Not sure if you should go on an African safari with kids? Think again. It just takes some extra planning and research for both you and your kids to have the adventure of a lifetime.
African Safari with Kids
How to Take an African Safari with Kids
I’ve been to Africa around 30 times: from Tanzania to Uganda, Madagascar to Benin. It’s my favorite continent, and I try to visit at least once a year. Ever since my daughter was born, I’ve been wanting to bring her on safari and share my love for Africa with her.
After some research and planning, we recently went on an epic 16-day African Safari trip with our 3-year-old daughter. It turned out to be the Best. Trip. Ever.
There is just something so special about safari, the awe of seeing wild animals so close, the warmth of the tribes met along the way, and the beauty of the African savanna — to share that all with my daughter was a privilege. For Kaleya, Africa was pure magic. She was mesmerised by the savanna and all the animals she saw.
For those who are thinking of going on an African safari with kids, I’m sharing details of where, when and how we planned our trip to hopefully help you plan your family adventure!
Where to Go on An African Safari with Kids
- Firstly, certain parts of southern Africa are free from malaria and safe to travel without taking any malaria medication. Malaria pills aren’t advisable for young kids under 5-6 years old. Even if they are, malaria medication can have a lot of side effects (which we experienced ourselves previously).
- Secondly, we’ve driven in South Africa before and we know that this region is easy to get around on our own rented vehicle. Because the roads are good in southern Africa, it’s not essential to hire a 4WD (which is much more expensive than a normal car). We booked our rental car online from Discover Cars. For the entire two-week trip in South Africa, Swaziland and Lesotho, it only cost us just US$250 including a toddler car seat and all the permits we had to pay to drive the car across borders.
- Most organised safari trips and game drives have various age restrictions, and 6 is usually the minimum age. But many parks in South Africa and Swaziland (Eswatini) allow self-driving, that’s why we chose to come to this region so we could do game drives ourselves with Kaleya. The highlight of our trip was our family safari in South Africa where we stayed at a kids-friendly lodge and where kids were allowed to join the game drives.
- Southern Africa has better infrastructure than other parts of Africa, that means lots of supermarkets, restaurants and safari lodges that are good for kids. We ate really well in all three countries, with excellent three-course meals at the lodges and simple casual meals at service stations or restaurants.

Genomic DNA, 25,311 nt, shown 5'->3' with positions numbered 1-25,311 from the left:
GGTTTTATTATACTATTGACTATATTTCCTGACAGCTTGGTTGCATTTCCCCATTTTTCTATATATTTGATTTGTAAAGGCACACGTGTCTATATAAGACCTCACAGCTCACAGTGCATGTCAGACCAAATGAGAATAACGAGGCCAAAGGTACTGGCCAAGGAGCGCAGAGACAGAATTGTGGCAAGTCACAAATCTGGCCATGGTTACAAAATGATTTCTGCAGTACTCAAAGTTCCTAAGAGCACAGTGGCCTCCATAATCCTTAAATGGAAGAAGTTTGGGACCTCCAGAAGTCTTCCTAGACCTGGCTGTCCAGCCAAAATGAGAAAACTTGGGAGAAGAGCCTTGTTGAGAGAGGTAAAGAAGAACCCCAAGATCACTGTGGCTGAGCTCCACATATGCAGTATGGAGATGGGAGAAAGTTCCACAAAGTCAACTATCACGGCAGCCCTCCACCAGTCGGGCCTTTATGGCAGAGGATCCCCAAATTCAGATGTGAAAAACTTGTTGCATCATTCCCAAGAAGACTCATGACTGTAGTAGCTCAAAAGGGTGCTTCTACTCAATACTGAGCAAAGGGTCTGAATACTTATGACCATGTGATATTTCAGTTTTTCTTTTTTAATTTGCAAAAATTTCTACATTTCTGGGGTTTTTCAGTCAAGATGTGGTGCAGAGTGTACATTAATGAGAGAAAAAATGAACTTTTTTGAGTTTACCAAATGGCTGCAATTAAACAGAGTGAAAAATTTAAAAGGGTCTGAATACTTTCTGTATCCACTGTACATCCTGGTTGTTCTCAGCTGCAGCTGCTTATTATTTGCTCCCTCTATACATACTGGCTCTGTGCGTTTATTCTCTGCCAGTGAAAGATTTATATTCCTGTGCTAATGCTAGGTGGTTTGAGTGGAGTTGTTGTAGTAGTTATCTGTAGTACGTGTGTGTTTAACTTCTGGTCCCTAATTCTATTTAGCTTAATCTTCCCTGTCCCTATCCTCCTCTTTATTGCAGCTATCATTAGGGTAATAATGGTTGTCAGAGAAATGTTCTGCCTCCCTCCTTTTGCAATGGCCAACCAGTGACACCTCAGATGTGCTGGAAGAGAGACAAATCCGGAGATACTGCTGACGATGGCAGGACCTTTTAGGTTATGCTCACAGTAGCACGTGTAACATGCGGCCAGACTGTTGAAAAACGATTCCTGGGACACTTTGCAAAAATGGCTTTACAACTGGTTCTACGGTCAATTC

- I’ve been intrigued by Swaziland (Eswatini) and Lesotho since I first learned about them — two small landlocked island-like countries located within the geographical area of South Africa. Best of all, because they are small and located close to each other, it is possible to visit them in two weeks.
- Lastly, we didn’t want to spend the whole trip on safari, as it would be easy to get bored of it after just a few days. We wanted to combine wildlife safari with other fun activities like short hikes, beach bumming, boat trips and horse riding. Swaziland and Lesotho provided lots of other alternative activities that were fun for both us and our daughter.
Where Else to Go on an African Safari with Kids
Other parts of southern Africa, such as Namibia and Botswana, can be great for kids too. Both have excellent infrastructure as well, and national parks with good wildlife watching opportunities.
Namibia in particular has diverse and outstanding landscapes, which make the trip more all the more interesting. Some fun activities include sandboarding on the Sossusvlei dunes, exploring the large clay pan of Dead Vlei, and meeting the Himba tribe.
Botswana has the stunning Okavango Delta, where you can the unique experience of watching hippos and crocodiles on a mokoro (wooden canoe). However, the central and north-west regions of Botswana (including the Okavango) are low risk malaria areas.
East Africa is another area that’s extremely popular for wildlife safari. It’s cheaper than southern Africa and well known for the rich culture and tribal traditions. Kenya’s Maasai Mara and Tanzania’s Serengeti and Ngorongoro Crater are the best spots in the region to see wildlife.
But again, most parts of East Africa are high-medium risk malaria areas and yellow fever vaccination is a requirement to enter the countries. Check for info on malaria and yellow fever risk on the CDC website.
West Africa isn’t typically good for game drives, with the exception of Senegal. Bandia Wildlife Reserve, close to Dakar, is the best reserve in the country and it’s home to some big game. Senegal travel is easy and interesting as there are lots of colonial towns and cultural spots to visit in the country.